With all the setbacks i’ve experienced, I took the big step of revisiting a psychiatrist later in December to help me better understand how to medically manage my condition. I’ve really struggled with anti-depressants this year and to be honest they do little for me in the big picture. Exercise and eating right help, but it’s often hard to do with a busy schedule and I feel the next best step would be to join support groups or a new form of therapy. However, I know things take time so i’m hoping 2017 will be a fresh start for me and my depression.

I know I do have things to be proud about. I had the opportunity to study at one of the world’s top academic institutions. I met friends from all over the world and had a chance to study and compete with them. I had the opportunity to love someone unconditionally. Sometimes pain is good because then you know you really did love that person and you were lucky enough to do so. I got into my dream program by beating out 1000 other applicants being the one of the “lucky” (or deserving) 140 chosen. I gained a new friend and family member, welcoming Teddy into my life. I had the chance to see the world from Iceland, Italy, all the way over to Taiwan. It was incredible seeing my family again after so many years and experiencing new foods and places. I also found something i’m incredibly passionate about- nursing. While sometimes things are really hard, i’m so grate for the opportunity to study along some of the smartest and most caring people around. It’s an incredibly exciting time to be entering nursing and I look forward to what 2017 has to bring as I continue this journey with 139 others.

I don’t know what 2017 will have in store, but I do know that things do go up. You hit rock bottom and you’ll rise again. I’ve done it before and I hope to come back stronger and find who I am again and what makes me happy.

Another thing i’m proud of is the expansion of my blog. It’s been an incredible year with not only having purchased my own domain, but with the amount of visitors and views i’ve received. I’m so shocked that I doubled the amount of visitors from last year at this time. I also love being able to see where in the world everyone is viewing from and it’s been an incredible four years being able to keep track of everything. I appreciate all the support and lovely comments i’ve received over the year from everyone who has come along for my journey and I looked forward to seeing what 2017 has in store for my website.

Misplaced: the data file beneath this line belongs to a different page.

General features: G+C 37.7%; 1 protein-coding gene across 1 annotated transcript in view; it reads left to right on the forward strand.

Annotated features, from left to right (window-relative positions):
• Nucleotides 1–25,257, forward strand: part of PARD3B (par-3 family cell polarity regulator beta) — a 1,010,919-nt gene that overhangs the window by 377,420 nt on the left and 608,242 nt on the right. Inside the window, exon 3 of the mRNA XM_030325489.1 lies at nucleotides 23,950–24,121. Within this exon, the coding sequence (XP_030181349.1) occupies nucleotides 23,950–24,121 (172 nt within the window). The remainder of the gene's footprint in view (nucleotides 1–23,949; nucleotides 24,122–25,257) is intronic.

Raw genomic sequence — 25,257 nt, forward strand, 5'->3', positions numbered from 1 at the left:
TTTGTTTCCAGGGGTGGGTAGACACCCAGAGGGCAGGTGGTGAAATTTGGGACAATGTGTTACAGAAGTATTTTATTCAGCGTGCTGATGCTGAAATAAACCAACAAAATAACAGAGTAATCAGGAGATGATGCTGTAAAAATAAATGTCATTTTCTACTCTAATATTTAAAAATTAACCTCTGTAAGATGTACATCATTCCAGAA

Stats for 2016:


Stats for 2015


For those who are new to my blog that choose to join me on my journey of not only self-healing but helping to spread awareness of mental illness, I welcome you with open arms and appreciate your support. To those of you catching up on my journey, I thank you for taking the time to check in and catch up. Lastly, for those of you that have stood by me and continue to do so through all the highs and the lows, I thank you sincerely from the bottom of my heart.

“Never confuse a single defeat with a final defeat.”

— F. Scott Fitzgerald

Cheers and may the force be with you,


Why We Need To Talk About High-Functioning Depression

(Photo: Pexels/
By Emily Laurence for Well+Good

To an outside observer, Amanda Leventhal, a college student at the University of Missouri, appears to have it all together. Perfect grades, a good group of friends, involvement in her campus choir group—she’s not someone many would characterize as “depressed.” And yet, she is. It wasn’t until Leventhal penned an essay on her secret struggle with anxiety and depression that her friends knew anything was even wrong.

Antidepressant ads and pop-culture portrayals of depression often paint the same picture: withdrawal from friends or favorite activities, trouble sleeping, and crying. While those are signs, the problem is that there are many faces of depression. It also looks like Kristen Bell. It looks like Olympic swimmer Allison Schmitt. It looks like your colleague who just got promoted or your friend who just got engaged. They are part of a growing contingent suffering from what’s been dubbed high-functioning depression. And because a stigma is still attached, many keep their sadness hidden and no one knows anything is wrong—sometimes until it’s too late.